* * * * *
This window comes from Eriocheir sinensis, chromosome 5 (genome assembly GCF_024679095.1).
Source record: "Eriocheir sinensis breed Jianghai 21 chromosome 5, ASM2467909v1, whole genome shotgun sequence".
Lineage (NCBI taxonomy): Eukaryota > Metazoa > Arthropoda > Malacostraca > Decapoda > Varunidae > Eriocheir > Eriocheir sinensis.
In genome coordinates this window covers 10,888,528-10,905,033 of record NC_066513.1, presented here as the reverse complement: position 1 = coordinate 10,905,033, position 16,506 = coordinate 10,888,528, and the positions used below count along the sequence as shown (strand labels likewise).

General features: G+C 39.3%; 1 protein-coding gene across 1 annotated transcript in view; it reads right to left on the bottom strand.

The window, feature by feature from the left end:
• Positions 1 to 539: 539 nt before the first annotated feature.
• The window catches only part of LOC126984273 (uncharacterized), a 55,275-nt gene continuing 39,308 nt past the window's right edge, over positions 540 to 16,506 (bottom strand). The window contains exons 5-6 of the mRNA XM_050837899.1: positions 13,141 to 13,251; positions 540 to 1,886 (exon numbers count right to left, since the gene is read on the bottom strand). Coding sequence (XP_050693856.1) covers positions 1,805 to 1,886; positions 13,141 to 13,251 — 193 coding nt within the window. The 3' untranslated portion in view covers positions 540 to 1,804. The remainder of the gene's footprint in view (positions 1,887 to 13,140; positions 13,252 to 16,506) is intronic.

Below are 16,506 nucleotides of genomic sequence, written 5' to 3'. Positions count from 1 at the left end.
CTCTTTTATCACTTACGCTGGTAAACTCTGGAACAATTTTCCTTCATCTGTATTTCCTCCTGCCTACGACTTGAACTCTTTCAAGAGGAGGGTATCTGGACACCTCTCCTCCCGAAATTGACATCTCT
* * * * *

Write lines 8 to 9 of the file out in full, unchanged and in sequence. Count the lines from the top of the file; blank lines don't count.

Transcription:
• The window catches only part of LOC126984273 (uncharacterized), a 55,275-nt gene continuing 39,308 nt past the window's right edge, over positions 540 to 16,506 (bottom strand). The window contains exons 5-6 of the mRNA XM_050837899.1: positions 13,141 to 13,251; positions 540 to 1,886 (exon numbers count right to left, since the gene is read on the bottom strand). Coding sequence (XP_050693856.1) covers positions 1,805 to 1,886; positions 13,141 to 13,251 — 193 coding nt within the window. The 3' untranslated portion in view covers positions 540 to 1,804. The remainder of the gene's footprint in view (positions 1,887 to 13,140; positions 13,252 to 16,506) is intronic.

Below are 16,506 nucleotides of genomic sequence, written 5' to 3'. Positions count from 1 at the left end.